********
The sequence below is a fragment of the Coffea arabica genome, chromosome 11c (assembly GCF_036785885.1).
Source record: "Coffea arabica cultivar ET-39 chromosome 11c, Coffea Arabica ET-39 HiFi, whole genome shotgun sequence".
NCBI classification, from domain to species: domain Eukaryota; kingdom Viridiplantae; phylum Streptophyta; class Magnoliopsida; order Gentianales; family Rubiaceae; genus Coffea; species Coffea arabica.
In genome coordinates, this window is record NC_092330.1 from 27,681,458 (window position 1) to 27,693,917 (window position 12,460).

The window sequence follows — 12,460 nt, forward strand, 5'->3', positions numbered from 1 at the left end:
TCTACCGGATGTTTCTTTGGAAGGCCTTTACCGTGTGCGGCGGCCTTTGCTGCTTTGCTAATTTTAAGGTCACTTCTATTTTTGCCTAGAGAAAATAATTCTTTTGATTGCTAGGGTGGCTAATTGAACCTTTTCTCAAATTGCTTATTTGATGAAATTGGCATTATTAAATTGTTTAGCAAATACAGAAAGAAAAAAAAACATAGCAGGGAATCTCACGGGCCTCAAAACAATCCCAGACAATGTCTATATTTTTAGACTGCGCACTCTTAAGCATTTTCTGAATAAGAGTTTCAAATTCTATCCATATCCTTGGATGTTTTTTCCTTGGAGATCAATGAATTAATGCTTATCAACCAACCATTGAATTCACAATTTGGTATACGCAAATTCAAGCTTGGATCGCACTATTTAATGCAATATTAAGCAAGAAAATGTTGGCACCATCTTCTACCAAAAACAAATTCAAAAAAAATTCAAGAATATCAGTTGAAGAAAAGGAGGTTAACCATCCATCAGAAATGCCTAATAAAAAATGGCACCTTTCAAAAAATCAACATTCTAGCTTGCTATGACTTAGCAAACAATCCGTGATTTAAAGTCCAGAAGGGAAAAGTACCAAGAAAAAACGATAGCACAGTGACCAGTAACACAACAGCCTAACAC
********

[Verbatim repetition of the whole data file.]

The sequence below is a fragment of the Coffea arabica genome, chromosome 11c (assembly GCF_036785885.1).
Source record: "Coffea arabica cultivar ET-39 chromosome 11c, Coffea Arabica ET-39 HiFi, whole genome shotgun sequence".
NCBI classification, from domain to species: domain Eukaryota; kingdom Viridiplantae; phylum Streptophyta; class Magnoliopsida; order Gentianales; family Rubiaceae; genus Coffea; species Coffea arabica.
In genome coordinates, this window is record NC_092330.1 from 27,681,458 (window position 1) to 27,693,917 (window position 12,460).

The window sequence follows — 12,460 nt, forward strand, 5'->3', positions numbered from 1 at the left end:
TCTACCGGATGTTTCTTTGGAAGGCCTTTACCGTGTGCGGCGGCCTTTGCTGCTTTGCTAATTTTAAGGTCACTTCTATTTTTGCCTAGAGAAAATAATTCTTTTGATTGCTAGGGTGGCTAATTGAACCTTTTCTCAAATTGCTTATTTGATGAAATTGGCATTATTAAATTGTTTAGCAAATACAGAAAGAAAAAAAAACATAGCAGGGAATCTCACGGGCCTCAAAACAATCCCAGACAATGTCTATATTTTTAGACTGCGCACTCTTAAGCATTTTCTGAATAAGAGTTTCAAATTCTATCCATATCCTTGGATGTTTTTTCCTTGGAGATCAATGAATTAATGCTTATCAACCAACCATTGAATTCACAATTTGGTATACGCAAATTCAAGCTTGGATCGCACTATTTAATGCAATATTAAGCAAGAAAATGTTGGCACCATCTTCTACCAAAAACAAATTCAAAAAAAATTCAAGAATATCAGTTGAAGAAAAGGAGGTTAACCATCCATCAGAAATGCCTAATAAAAAATGGCACCTTTCAAAAAATCAACATTCTAGCTTGCTATGACTTAGCAAACAATCCGTGATTTAAAGTCCAGAAGGGAAAAGTACCAAGAAAAAACGATAGCACAGTGACCAGTAACACAACAGCCTAACAC